(at minute 41:46)
As a group of investors, angel investors fall into a tricky middle ground that founders should understand and appreciate. Angels are typically individuals who are able to invest $10,000 to $100,000 personally. Most angels that I encounter act like friends & family investors - they focus on the people and idea. Like your . . .
(at minute 15:54)
It’s common knowledge that talking with users is the best way to understand a potential market for a new startup. Less known, but also valuable, is talking with investors who invest in the space. Maybe even less accepted is a third way…talking with competitors.
In this podcast an experienced founder describes why . . .
(at minute 7:05)
Momentum is oxygen for startups. This is something that I’ve experienced many times. Momentum can be anything that motivates you and your team. Getting selected for a big conference. Convincing a local angel to invest. Getting a good press story. All of these small victories keep the founders going and make the difficult . . .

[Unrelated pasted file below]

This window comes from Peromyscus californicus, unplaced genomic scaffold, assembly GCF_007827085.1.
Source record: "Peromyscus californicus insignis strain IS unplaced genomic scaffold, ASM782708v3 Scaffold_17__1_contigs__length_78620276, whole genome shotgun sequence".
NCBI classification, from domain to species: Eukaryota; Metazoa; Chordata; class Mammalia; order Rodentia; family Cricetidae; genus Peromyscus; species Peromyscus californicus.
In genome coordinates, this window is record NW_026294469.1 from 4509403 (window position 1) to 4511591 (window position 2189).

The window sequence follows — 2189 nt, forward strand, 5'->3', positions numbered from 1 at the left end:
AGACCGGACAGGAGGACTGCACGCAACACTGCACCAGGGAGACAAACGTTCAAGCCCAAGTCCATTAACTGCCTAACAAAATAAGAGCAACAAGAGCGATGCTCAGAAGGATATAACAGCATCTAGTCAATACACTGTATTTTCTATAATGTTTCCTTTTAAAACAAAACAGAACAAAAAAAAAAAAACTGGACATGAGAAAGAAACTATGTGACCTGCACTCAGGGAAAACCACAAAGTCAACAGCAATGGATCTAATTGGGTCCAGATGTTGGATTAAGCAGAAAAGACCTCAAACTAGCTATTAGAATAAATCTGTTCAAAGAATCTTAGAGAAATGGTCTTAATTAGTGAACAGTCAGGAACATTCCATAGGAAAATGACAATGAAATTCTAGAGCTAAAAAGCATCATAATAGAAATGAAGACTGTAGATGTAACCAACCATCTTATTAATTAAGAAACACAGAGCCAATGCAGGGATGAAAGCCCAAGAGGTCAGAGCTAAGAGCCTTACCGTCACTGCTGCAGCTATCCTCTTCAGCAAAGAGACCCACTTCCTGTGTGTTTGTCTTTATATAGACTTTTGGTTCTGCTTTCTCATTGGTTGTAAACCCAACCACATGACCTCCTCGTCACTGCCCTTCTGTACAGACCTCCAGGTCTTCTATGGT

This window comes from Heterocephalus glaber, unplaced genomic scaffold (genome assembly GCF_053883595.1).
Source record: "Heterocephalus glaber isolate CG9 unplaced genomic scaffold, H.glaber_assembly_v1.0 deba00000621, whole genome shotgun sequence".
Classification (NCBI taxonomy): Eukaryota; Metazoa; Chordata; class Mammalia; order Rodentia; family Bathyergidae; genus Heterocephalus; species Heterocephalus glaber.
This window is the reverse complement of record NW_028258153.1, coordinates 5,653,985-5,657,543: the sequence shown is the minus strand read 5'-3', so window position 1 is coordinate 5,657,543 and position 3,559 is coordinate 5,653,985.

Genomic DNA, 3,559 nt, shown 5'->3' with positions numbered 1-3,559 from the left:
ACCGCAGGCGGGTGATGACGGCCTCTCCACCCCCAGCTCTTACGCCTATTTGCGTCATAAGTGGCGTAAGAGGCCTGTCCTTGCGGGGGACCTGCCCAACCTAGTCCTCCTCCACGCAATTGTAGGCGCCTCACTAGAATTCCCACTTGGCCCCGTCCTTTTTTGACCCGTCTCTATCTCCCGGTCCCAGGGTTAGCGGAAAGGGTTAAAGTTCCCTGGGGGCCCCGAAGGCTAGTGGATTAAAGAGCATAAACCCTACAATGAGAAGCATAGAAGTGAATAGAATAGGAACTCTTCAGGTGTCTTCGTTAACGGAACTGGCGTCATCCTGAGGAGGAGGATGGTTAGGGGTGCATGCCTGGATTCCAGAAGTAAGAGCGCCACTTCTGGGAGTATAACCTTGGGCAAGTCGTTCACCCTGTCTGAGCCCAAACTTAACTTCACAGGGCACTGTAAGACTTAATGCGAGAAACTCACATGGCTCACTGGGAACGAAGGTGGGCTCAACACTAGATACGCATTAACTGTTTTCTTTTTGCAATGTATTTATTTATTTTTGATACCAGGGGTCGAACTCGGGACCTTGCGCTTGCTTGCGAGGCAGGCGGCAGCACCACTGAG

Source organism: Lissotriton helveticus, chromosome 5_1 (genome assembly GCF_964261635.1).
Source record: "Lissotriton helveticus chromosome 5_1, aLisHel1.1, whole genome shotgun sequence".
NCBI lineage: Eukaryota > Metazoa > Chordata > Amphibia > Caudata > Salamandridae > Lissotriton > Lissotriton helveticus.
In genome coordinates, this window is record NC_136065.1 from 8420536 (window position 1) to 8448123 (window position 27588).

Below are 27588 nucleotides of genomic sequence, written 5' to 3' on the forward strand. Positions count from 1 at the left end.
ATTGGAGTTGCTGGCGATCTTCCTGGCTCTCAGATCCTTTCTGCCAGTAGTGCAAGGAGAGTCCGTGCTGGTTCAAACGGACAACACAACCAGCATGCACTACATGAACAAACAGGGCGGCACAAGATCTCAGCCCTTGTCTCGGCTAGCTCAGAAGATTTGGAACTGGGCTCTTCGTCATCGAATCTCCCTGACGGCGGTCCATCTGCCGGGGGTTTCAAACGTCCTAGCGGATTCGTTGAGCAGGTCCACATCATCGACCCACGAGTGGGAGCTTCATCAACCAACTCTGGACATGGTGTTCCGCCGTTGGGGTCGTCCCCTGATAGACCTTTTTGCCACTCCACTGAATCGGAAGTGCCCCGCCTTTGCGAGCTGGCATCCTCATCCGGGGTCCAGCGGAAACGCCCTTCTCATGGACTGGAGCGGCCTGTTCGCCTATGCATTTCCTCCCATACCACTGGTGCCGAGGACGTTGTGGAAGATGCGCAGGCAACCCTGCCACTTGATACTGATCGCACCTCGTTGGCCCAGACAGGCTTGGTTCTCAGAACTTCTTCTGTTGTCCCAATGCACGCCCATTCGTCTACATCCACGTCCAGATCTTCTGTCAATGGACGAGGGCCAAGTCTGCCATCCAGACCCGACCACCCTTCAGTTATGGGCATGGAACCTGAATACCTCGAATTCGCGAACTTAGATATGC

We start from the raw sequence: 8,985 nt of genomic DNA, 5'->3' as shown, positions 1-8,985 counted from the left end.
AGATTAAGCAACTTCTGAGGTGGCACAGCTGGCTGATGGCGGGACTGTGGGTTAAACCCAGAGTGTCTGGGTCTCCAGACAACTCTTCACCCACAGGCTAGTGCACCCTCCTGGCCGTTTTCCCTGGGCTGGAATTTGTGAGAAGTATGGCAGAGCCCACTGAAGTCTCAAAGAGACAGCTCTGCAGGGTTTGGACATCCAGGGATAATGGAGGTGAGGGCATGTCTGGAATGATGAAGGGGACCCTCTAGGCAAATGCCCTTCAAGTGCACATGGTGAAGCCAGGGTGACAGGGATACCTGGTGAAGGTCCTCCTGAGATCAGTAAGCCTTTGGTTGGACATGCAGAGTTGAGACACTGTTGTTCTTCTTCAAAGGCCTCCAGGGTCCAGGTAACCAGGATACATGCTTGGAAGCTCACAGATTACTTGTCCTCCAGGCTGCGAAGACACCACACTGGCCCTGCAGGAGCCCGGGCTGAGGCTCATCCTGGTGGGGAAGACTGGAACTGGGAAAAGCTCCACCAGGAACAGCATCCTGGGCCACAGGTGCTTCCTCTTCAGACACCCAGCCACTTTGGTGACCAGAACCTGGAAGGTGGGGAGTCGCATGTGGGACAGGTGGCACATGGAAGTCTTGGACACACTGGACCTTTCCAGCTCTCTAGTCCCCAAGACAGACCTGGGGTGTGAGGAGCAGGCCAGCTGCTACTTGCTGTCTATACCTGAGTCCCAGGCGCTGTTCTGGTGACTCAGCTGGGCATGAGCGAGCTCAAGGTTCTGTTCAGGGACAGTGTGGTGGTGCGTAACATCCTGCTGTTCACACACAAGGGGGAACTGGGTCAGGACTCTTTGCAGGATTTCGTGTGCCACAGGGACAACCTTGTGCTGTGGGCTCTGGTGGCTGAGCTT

(at minute 24:01)
Since product-market fit is maybe the most important step in a new startup, deciding what to test and what initial product to create becomes pretty important. I find that most founders do the “kitchen sink” method of including everything. This methods takes too much time and money. Another group goes the Lean Startup route . . .
(at minute 21:54)
Over the years I’ve struggled with how to think about competition. There are obvious competitors in your industry that you can find with a simple Google search, but I’ve found that the best founders think more deeply about this topic.
The best founders fixate on their primary customer value proposition and who else . . .
For this post, I decided to switch things up a bit to give a little backstory on where I get most of the content for my blog.
I frequently have coffee meetings with first-time founders where they ask for advice on how to learn the basics of startups.
Here are the best four ways to learn about startups...
1) Best way . . .
(at minute 8:25)
Common Founder Issue
I didn’t believe this when I started and this constantly surprises first-time founders, but a good general rule is that new startups will take about 18 months to find decent product-market fit. Sometimes it happens as quickly as 12 months and often (of course) it never happens, but 18 months is what I’d expect if I . . .